You never quite know what to prepare for entering one of Israeli art star Guy Ben-Ner's shows as he's equally prone to shock value videos of cats eating mice or orgies of venomous, creepy, crawling creatures, as he is to film himself and his son re-enacting the entire narrative of Moby Dick in his kitchen. We're hoping for a mix of the two in his new show Second Nature at Postmasters (April 3-May 8).
Gregory de La Haba has been the artist in residence at Williamsburg gallery Jack the Pelican for a while, so if you've visited there in the past year you probably saw his epically garish taxidermy horse sex scene in their project room. For his show Dawn of a New Era at NY Studio Gallery (April 15-May 8) we're looking forward to more of these explicit and extreme scenes lit by dramatic spots and neons, and draped in lavish fabrics.
We're sort of expecting more surreal, spirally, abstract chandelier and mobile-like hanging contraptions when Korean sculptor and installation artist Lee Bul unveils her latest work in Lehmann Maupin's sufficiently tall Chrystie Street space (April 21-June 19), but her ominous abstract works are so unpredictable that we wouldn't be surprised to find ourselves in another of her giant leather-bound bunkers instead.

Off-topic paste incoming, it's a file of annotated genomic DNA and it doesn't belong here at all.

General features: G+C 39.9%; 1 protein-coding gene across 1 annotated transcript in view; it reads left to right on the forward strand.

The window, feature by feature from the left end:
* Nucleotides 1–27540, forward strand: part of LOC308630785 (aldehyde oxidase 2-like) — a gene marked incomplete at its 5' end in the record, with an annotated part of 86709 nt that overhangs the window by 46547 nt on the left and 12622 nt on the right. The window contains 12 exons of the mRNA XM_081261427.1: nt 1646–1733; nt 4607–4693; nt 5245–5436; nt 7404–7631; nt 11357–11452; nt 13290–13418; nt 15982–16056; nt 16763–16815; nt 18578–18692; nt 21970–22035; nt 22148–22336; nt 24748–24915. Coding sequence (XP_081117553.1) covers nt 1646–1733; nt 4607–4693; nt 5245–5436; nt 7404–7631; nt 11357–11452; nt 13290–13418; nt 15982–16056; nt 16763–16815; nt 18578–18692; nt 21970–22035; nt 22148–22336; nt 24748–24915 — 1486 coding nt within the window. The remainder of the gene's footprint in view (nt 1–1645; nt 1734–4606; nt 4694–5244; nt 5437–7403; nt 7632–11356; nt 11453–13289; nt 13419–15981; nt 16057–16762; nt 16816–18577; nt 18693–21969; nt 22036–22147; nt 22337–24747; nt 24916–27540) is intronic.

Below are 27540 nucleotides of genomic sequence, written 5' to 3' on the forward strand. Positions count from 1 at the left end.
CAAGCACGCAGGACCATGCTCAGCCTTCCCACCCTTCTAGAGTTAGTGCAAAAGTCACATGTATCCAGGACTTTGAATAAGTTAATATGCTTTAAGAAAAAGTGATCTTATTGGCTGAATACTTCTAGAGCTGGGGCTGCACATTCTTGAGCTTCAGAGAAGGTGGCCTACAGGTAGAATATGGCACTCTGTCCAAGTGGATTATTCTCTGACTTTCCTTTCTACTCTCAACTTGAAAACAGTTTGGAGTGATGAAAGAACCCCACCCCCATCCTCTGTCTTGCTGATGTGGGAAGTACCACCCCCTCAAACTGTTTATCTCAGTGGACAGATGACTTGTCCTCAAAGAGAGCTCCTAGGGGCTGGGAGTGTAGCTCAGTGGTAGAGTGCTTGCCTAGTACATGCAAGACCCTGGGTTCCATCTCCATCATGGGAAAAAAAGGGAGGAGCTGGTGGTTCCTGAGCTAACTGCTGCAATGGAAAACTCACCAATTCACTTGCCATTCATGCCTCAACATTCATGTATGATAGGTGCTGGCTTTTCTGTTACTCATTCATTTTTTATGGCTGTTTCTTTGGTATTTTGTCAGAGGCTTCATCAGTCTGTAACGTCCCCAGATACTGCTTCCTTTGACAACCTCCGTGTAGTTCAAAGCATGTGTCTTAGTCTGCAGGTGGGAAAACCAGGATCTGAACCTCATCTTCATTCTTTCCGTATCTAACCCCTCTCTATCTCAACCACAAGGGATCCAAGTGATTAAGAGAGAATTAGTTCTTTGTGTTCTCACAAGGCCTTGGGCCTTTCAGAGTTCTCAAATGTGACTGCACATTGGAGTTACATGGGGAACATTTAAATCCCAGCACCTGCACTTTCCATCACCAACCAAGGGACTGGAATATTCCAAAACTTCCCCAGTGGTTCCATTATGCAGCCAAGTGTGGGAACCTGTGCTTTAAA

There's an appealing, clean, retro aesthetic to Ryan Mrozowski's bright, nostalgic acrylic paintings of rural and suburban Americana, but things are often literally upside down in his magical realist works. In his show of recent works at Pierogi (April 23-May 23), look for astronauts—waiting obediently in a barn or being baptized in a river—and maybe another birth scene of babies being delivered from the sliced bellies of giant beached sharks. Obviously.
Though we're still very much on the fence about Shepard Fairey and his posterizing of famous photographs, we won't miss his next show, May Day at Deitch Projects (May 1-29) since it will be the gallery's last. Said Soho art star-vetting institution is closing, you may recall, because founder Jeffrey Deitch is moving to LA to take over its Museum of Contemporary Art.